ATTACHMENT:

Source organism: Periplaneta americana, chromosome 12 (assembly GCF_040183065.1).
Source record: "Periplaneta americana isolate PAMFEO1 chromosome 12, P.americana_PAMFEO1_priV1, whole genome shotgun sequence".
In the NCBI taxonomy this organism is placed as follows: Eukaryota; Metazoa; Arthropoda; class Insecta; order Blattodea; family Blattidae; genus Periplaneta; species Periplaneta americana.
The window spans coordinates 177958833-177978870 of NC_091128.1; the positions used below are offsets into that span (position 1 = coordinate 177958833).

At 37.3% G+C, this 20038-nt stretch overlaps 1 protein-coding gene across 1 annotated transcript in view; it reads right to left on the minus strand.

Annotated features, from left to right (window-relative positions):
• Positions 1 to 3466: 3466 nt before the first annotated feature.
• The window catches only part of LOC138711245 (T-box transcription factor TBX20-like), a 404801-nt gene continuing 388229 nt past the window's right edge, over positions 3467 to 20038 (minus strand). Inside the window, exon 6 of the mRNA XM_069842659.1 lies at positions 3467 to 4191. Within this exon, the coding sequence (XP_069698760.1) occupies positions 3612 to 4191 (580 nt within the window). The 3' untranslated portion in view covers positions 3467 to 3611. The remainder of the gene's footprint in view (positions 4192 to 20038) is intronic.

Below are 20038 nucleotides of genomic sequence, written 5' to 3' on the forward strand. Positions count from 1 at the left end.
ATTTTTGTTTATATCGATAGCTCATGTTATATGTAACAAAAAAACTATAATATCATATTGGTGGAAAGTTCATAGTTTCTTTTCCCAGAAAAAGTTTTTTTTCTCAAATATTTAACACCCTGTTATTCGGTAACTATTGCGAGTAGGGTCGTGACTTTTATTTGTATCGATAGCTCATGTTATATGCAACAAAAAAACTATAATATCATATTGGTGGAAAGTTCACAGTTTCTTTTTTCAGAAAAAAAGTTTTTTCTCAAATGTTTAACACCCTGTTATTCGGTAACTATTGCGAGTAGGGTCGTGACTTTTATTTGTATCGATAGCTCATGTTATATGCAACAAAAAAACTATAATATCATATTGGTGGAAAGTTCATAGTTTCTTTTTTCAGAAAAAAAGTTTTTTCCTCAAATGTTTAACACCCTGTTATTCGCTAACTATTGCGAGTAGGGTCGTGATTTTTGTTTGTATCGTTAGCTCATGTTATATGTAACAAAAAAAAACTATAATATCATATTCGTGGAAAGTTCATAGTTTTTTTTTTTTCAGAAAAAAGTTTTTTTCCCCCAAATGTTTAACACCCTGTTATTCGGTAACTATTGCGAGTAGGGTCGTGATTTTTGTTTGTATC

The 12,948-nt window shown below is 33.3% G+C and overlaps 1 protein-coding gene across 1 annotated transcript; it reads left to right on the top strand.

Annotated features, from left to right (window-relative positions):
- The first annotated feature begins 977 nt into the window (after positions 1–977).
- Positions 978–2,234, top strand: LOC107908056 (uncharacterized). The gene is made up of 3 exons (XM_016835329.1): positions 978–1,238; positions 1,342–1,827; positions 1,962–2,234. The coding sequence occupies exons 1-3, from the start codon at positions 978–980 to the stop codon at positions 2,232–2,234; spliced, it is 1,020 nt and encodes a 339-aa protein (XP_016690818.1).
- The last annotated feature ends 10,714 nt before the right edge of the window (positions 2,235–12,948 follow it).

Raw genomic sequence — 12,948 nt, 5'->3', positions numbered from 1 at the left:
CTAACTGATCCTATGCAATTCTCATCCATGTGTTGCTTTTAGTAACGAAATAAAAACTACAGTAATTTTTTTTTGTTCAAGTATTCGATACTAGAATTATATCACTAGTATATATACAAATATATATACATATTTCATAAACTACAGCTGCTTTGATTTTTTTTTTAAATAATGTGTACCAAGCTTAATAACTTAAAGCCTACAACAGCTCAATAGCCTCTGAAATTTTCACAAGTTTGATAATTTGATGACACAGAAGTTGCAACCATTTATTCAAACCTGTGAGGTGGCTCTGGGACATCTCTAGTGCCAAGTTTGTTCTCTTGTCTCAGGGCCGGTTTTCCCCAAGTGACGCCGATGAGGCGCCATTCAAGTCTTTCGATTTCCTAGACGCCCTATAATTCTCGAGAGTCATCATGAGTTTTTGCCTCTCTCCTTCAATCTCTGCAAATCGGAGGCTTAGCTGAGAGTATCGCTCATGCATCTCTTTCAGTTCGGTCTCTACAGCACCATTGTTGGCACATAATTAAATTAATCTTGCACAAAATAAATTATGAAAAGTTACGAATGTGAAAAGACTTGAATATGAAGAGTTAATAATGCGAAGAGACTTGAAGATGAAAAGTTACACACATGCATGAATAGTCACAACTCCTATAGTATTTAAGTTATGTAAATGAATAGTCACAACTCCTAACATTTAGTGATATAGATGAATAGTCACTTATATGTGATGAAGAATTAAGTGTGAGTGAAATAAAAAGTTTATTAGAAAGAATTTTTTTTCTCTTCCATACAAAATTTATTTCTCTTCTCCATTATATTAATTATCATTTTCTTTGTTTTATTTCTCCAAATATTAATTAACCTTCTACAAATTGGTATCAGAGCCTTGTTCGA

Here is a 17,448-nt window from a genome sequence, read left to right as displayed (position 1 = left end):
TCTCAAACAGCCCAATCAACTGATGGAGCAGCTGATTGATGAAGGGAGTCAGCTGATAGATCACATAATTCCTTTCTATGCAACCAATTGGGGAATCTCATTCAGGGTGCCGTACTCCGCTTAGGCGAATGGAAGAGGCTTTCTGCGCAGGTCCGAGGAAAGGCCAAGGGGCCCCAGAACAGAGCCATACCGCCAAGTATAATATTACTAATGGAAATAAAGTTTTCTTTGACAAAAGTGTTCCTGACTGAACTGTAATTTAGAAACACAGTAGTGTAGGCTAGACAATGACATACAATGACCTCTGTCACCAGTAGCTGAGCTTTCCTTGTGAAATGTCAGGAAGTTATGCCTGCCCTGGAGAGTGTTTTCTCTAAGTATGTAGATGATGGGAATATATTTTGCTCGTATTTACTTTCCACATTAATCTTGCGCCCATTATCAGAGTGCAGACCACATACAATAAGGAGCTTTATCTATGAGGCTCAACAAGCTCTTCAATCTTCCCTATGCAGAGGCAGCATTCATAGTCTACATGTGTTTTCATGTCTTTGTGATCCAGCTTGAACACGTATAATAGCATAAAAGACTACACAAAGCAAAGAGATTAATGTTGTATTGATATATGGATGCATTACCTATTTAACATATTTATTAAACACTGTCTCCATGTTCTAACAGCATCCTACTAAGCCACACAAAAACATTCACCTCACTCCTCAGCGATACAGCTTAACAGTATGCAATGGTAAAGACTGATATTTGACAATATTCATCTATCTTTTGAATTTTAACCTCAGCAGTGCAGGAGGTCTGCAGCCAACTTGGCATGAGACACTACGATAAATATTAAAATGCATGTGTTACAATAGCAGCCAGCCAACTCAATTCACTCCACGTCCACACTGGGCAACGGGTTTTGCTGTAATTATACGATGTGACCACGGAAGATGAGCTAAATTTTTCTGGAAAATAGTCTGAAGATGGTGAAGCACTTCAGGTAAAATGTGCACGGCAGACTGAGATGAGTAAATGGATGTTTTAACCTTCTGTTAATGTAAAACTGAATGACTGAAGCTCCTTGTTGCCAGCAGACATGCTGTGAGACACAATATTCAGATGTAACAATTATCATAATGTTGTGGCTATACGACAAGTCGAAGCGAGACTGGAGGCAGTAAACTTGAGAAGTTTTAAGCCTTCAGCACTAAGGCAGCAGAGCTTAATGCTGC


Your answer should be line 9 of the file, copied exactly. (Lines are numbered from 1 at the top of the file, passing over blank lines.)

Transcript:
Below are 20038 nucleotides of genomic sequence, written 5' to 3' on the forward strand. Positions count from 1 at the left end.